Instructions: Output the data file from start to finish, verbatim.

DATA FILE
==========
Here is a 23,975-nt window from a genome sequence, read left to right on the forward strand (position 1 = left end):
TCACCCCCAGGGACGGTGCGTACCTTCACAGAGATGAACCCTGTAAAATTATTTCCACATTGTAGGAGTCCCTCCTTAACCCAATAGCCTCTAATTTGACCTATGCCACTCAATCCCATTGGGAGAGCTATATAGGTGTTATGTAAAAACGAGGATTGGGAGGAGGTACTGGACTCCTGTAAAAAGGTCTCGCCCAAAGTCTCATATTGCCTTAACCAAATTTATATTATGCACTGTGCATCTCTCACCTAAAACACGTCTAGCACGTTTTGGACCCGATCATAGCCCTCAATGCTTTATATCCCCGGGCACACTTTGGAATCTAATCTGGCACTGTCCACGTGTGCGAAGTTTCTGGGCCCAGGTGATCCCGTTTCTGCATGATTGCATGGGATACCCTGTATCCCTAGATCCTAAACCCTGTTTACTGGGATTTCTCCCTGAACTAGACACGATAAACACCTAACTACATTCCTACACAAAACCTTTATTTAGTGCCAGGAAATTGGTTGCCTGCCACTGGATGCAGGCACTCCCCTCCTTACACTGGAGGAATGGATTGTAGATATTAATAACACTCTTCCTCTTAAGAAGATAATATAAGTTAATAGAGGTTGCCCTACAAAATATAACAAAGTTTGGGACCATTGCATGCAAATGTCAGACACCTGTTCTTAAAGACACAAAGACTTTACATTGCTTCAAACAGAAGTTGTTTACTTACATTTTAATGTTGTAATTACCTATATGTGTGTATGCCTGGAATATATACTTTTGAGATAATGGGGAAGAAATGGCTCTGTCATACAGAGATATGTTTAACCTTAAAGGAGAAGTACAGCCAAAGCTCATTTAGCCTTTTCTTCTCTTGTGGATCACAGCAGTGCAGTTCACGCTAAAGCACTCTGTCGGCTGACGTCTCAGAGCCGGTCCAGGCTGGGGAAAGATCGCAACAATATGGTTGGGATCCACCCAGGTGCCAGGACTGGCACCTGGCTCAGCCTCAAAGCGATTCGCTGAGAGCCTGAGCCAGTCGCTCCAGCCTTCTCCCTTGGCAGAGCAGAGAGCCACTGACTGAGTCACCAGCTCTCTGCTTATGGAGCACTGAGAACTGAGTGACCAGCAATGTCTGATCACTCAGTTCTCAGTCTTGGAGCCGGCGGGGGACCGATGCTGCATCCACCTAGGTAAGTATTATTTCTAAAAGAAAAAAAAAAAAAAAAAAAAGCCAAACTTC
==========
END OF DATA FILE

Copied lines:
Here is a 23,975-nt window from a genome sequence, read left to right on the forward strand (position 1 = left end):
TCACCCCCAGGGACGGTGCGTACCTTCACAGAGATGAACCCTGTAAAATTATTTCCACATTGTAGGAGTCCCTCCTTAACCCAATAGCCTCTAATTTGACCTATGCCACTCAATCCCATTGGGAGAGCTATATAGGTGTTATGTAAAAACGAGGATTGGGAGGAGGTACTGGACTCCTGTAAAAAGGTCTCGCCCAAAGTCTCATATTGCCTTAACCAAATTTATATTATGCACTGTGCATCTCTCACCTAAAACACGTCTAGCACGTTTTGGACCCGATCATAGCCCTCAATGCTTTATATCCCCGGGCACACTTTGGAATCTAATCTGGCACTGTCCACGTGTGCGAAGTTTCTGGGCCCAGGTGATCCCGTTTCTGCATGATTGCATGGGATACCCTGTATCCCTAGATCCTAAACCCTGTTTACTGGGATTTCTCCCTGAACTAGACACGATAAACACCTAACTACATTCCTACACAAAACCTTTATTTAGTGCCAGGAAATTGGTTGCCTGCCACTGGATGCAGGCACTCCCCTCCTTACACTGGAGGAATGGATTGTAGATATTAATAACACTCTTCCTCTTAAGAAGATAATATAAGTTAATAGAGGTTGCCCTACAAAATATAACAAAGTTTGGGACCATTGCATGCAAATGTCAGACACCTGTTCTTAAAGACACAAAGACTTTACATTGCTTCAAACAGAAGTTGTTTACTTACATTTTAATGTTGTAATTACCTATATGTGTGTATGCCTGGAATATATACTTTTGAGATAATGGGGAAGAAATGGCTCTGTCATACAGAGATATGTTTAACCTTAAAGGAGAAGTACAGCCAAAGCTCATTTAGCCTTTTCTTCTCTTGTGGATCACAGCAGTGCAGTTCACGCTAAAGCACTCTGTCGGCTGACGTCTCAGAGCCGGTCCAGGCTGGGGAAAGATCGCAACAATATGGTTGGGATCCACCCAGGTGCCAGGACTGGCACCTGGCTCAGCCTCAAAGCGATTCGCTGAGAGCCTGAGCCAGTCGCTCCAGCCTTCTCCCTTGGCAGAGCAGAGAGCCACTGACTGAGTCACCAGCTCTCTGCTTATGGAGCACTGAGAACTGAGTGACCAGCAATGTCTGATCACTCAGTTCTCAGTCTTGGAGCCGGCGGGGGACCGATGCTGCATCCACCTAGGTAAGTATTATTTCTAAAAGAAAAAAAAAAAAAAAAAAAAGCCAAACTTC